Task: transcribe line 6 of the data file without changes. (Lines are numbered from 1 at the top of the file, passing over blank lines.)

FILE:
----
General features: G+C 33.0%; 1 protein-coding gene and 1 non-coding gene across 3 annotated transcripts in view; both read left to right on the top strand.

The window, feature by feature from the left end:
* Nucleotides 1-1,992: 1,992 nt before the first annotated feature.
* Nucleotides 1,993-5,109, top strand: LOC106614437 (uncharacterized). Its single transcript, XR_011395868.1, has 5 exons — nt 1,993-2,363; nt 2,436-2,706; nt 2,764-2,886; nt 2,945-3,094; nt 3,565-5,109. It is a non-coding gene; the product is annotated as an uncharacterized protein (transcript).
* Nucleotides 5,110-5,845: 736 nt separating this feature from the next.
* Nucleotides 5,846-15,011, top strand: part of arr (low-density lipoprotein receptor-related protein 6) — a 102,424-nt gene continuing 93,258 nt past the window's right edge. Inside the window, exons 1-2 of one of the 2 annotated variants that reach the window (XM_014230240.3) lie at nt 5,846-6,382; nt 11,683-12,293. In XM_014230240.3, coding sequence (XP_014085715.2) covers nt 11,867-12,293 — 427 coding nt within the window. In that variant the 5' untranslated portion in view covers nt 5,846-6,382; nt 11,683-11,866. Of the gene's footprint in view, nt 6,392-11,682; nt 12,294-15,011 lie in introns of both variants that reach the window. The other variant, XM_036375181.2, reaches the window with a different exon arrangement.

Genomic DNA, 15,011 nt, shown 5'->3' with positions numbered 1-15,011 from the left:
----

* Nucleotides 5,846-15,011, top strand: part of arr (low-density lipoprotein receptor-related protein 6) — a 102,424-nt gene continuing 93,258 nt past the window's right edge. Inside the window, exons 1-2 of one of the 2 annotated variants that reach the window (XM_014230240.3) lie at nt 5,846-6,382; nt 11,683-12,293. In XM_014230240.3, coding sequence (XP_014085715.2) covers nt 11,867-12,293 — 427 coding nt within the window. In that variant the 5' untranslated portion in view covers nt 5,846-6,382; nt 11,683-11,866. Of the gene's footprint in view, nt 6,392-11,682; nt 12,294-15,011 lie in introns of both variants that reach the window. The other variant, XM_036375181.2, reaches the window with a different exon arrangement.